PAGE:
Olympics video reflects Internet's tension with TV
NEW YORK (AP) — The progression of Olympics video online is a reflection of the Internet's battle with television.
Broadcast rights are lucrative for the International Olympic Committee. They are sold by region, posing a conflict with the Internet's global presence. Until 2004, the IOC simply banned all video online, except for two experiments under controlled settings.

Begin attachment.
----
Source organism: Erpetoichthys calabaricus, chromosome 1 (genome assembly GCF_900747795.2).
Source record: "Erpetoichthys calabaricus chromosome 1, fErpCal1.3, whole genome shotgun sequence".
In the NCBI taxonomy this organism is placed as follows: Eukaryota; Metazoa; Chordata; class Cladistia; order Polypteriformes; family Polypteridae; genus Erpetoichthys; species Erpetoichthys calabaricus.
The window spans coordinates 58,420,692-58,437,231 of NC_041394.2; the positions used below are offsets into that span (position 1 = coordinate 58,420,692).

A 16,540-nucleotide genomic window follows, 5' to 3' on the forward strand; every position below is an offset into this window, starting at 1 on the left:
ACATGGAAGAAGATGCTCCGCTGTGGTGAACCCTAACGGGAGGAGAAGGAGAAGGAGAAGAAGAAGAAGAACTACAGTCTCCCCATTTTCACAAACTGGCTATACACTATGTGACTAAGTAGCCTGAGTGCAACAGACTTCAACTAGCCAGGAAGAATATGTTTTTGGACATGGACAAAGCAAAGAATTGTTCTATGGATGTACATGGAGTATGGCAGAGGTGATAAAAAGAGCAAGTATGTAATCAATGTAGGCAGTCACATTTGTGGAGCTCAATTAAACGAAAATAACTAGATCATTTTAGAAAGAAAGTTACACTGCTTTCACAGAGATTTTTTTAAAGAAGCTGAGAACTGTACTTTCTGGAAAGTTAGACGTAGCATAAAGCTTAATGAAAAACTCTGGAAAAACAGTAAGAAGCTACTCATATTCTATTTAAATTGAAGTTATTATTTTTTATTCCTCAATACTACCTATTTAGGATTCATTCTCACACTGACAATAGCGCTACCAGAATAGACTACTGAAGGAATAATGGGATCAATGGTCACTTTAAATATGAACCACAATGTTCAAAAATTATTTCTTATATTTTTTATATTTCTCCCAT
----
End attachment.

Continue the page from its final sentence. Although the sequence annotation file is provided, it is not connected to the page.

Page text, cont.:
The IOC eased those restrictions with improvements in technology to block visitors outside a given region. That's now typically done using the Internet Protocol address, a number assigned to each computer connected to the Internet. That IP address is tied to an Internet service provider, and these days, it can even pinpoint a computer's location down to the city. Using this method, NBC can block out British IP addresses, while the BBC can block access to Americans.
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